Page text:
Bath’s Hot Springs are unique in the UK. A million litres a day of warm water flow into the city from the surrounding hills. This episode looks at stories of people ‘taking the waters’ in Bath over the eleven millennia since, according to legend, their healing powers were first discovered and then brings things right up to date with information on Thermae Bath Spa, the city’s 21st century spa centre.
BLadud and his pigs
The legend of Bladud, a Prince of Ancient Britain in the 9th Century BC, tells how he was banished from his father’s court because he had leprosy and was forced to work as a swineherd in the west country, just where Bath is today. Noticing that when his pigs rolled in mud their skin afflictions were much improved, he tried it himself. Result: he was cured. When he became king, he encouraged his subjects to use the springs, assuring them of their amazing healing properties. Bath still remembers Bladud: there are statues of him at the King’s Bath and in Parade Gardens. And occasionally in Bath, you will see a piece of porcine artwork, a reference to his story.
bath becomes a spa town
As early as 1189, the author of a book called Divine Wisdom praised the waters of Bath: ‘for haply there, the frail grow vigorous, the weakling strong and there the aged man once more grows young’. Monks in medieval Bath offered treatments to the poor and sick, although ungrateful citizens sometimes pelted them with rats and rotten fruit for their troubles. One 16th century author accepted that the waters were a great help to those with ‘scabbes and aches’, but he questioned their cleanliness, complaining that the ‘water rikth like a seething potte … with a sulphurous and somewhat unpleasant savor’ A contemporary suggested there should be separate baths for women, those with highly infectious diseases and ….. horses.
The baths were cleaned up for the visit of Queen Elizabeth I in 1574 and by the 17th century, royalty were regular visitors. Charles II brought his wife Catherine of Braganza, in the hope of a cure for infertility, but without success. But his daughter-in-law, Mary of Modena was more fortunate, conceiving a son after her visit to Bath. By the early 18th century, it was fashionable to spend a season in Bath to drink the waters, visit the baths and have various treatments. The social side – balls, walks, theatre trips and carriage outings – was described by Jane Austen. By 1840, the fashionable set were moving to resorts like Brighton where sea-bathing was an added attraction.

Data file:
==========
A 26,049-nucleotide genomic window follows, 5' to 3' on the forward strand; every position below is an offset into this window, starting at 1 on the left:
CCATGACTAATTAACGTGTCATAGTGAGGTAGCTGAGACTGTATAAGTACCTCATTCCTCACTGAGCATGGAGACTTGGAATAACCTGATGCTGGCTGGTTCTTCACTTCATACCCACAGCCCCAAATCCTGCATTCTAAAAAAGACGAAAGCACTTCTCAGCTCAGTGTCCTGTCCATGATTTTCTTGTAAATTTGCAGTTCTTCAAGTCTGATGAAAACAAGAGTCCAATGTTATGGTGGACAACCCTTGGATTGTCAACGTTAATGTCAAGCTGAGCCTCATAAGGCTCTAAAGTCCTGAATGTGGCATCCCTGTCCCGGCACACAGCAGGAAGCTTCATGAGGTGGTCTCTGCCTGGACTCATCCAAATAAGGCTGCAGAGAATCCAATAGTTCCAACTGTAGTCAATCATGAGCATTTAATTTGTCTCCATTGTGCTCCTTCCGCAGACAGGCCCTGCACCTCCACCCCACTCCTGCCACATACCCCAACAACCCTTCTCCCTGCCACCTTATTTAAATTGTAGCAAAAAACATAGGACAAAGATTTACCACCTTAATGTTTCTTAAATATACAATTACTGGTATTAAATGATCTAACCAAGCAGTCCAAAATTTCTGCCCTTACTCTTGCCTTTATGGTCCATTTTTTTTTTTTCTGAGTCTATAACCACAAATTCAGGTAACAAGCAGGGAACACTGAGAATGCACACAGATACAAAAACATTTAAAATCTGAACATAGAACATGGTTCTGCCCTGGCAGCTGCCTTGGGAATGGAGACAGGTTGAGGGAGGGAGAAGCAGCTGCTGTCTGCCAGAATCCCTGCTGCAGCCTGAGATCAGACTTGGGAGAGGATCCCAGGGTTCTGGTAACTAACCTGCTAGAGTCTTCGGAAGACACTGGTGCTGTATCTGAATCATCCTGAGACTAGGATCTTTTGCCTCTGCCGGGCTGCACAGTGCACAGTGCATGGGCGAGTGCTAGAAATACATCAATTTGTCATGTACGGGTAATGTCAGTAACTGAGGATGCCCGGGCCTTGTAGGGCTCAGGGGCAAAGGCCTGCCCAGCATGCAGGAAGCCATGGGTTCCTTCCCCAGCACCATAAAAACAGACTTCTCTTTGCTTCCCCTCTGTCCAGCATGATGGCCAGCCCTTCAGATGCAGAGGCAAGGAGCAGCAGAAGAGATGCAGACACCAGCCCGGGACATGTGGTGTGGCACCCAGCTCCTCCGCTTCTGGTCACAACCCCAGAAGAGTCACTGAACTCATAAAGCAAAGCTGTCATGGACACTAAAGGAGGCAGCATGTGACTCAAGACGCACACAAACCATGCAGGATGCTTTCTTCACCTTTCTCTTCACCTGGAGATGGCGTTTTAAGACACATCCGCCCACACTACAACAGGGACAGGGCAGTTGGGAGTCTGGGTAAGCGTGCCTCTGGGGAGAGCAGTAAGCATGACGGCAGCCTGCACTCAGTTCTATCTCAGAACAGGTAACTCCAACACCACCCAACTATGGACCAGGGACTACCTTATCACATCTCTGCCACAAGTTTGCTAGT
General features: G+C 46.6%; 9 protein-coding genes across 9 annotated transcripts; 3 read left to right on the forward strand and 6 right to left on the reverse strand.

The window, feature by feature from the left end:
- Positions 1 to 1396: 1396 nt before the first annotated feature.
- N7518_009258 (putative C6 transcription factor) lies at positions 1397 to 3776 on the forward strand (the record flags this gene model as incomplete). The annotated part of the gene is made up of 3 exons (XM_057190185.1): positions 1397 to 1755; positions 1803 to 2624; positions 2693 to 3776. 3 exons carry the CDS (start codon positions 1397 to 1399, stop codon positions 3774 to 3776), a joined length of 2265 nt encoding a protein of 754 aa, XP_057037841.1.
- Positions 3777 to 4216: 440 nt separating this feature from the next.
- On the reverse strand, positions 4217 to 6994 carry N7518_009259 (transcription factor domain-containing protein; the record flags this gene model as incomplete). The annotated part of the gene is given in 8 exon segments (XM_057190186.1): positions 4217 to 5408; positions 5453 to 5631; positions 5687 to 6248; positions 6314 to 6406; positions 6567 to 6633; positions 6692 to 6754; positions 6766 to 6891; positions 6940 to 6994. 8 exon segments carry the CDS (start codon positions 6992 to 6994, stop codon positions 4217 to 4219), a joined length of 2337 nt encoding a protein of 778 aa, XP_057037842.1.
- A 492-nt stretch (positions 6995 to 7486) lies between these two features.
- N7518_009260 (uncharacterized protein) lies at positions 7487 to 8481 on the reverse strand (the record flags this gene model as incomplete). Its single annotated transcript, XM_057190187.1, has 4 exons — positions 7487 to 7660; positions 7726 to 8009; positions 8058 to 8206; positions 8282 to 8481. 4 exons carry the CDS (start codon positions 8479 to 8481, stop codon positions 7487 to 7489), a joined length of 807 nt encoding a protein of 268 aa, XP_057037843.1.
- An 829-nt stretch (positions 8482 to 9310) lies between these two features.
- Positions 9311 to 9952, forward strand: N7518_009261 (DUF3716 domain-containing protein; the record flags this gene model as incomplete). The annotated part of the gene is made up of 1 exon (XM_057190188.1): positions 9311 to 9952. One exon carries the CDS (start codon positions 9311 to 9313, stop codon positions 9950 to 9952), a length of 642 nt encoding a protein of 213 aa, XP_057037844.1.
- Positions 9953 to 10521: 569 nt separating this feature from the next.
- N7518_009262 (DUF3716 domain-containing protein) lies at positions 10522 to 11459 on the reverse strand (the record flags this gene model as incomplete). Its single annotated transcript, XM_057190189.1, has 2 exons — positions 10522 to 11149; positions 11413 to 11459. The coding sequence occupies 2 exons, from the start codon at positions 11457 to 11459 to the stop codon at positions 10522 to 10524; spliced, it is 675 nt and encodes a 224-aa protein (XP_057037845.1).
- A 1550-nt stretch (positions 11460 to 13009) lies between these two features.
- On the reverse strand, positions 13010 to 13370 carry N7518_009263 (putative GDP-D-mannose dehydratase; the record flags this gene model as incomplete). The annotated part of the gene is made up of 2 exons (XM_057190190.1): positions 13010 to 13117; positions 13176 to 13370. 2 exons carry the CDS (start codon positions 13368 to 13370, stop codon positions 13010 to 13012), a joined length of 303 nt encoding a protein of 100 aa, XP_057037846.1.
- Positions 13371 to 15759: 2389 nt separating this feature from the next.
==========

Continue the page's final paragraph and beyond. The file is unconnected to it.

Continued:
There is more on the podcast on the history on taking the waters in Bath in the 19th and 20th centuries.
‘taking the waters’
A Bath Guide, published in the year 1800, advised visitors to the Pump Room to fast from 6.00 to 10.00 am, before drinking the water. Some, it noted, drank up to four pints a day. Sam Weller, in Pickwick Papers found the taste ‘partickerly unpleasant ….. with a very strong flavour of warm flatirons.’ The author H M Bateman, writing in the 1930s, felt it was ‘pleasant and soothing for the aged, or delicate … to enter this impeccable Pump Room, receive the daily quota of water from the hands of a purple-clad damsel, and to sip it, sitting meanwhile upon a Sheraton settee, perusing the current illustrated journals.’ Today, there is a restaurant in the Pump Rooms.
There was always a medical element to partaking of Bath’s spring water. As early as 1687, Celia Fiennes, saw an early ‘Bath Chaire’, describing it being used ‘to carry ye better sort of people in visits or if sick and infirme.’ Over the centuries, people were aware that the mineral-rich waters were beneficial for skin diseases and for arthritic limbs. But there were also some disappointments, summed up by the elderly Lord Chesterfield in 1757. He’d hoped to cure his deafness, but wrote ‘I have tried these waters in every possible way, seeking a cure I have bathed my head; pumped it; introduced the steam and sometimes drops of water into my ears, but all in vain.’
The foundation stone of the Royal Mineral Waters Hospital was laid In 1738 with the charitable aim of ‘providing access to treatment in the thermal water of Bath for the sick and the poor from Britain and Ireland’. It was unique, in that it welcomed patients on the basis of need, not ability to pay. The physician Dr William Oliver, himself a gout sufferer, worked there and said it was his ‘happy experience that Bath’s warm water could relive this illness and even cure it, with correct supervision’. He prescribed a recipe of his own invention, the Bath Oliver biscuit, as a healthier alternative to Bath buns. There is still a Royal National Hospital for Rheumatic Diseases in Bath today.
bath, a 21st century spa town
Bath, a 21st Century Spa Town
The spa centre, Thermae Bath Spa, opened in 2006, a city centre project in a historic building of Bath stone with added contemporary designs in glass and steel. In the Minerva Bath, named after the ancient Roman goddess, you can enjoy massage jets and a whirlpool and the Wellness Suite offers a whole range of treatments in rooms devoted to aroma steam and infra-red treatments, an ice chamber and a celestial relaxation room. In the open air roof-top pool, you can swim in the natural mineral-rich waters, just as the Romans did 2000 years ago, and enjoy the views out to the hills surrounding the city.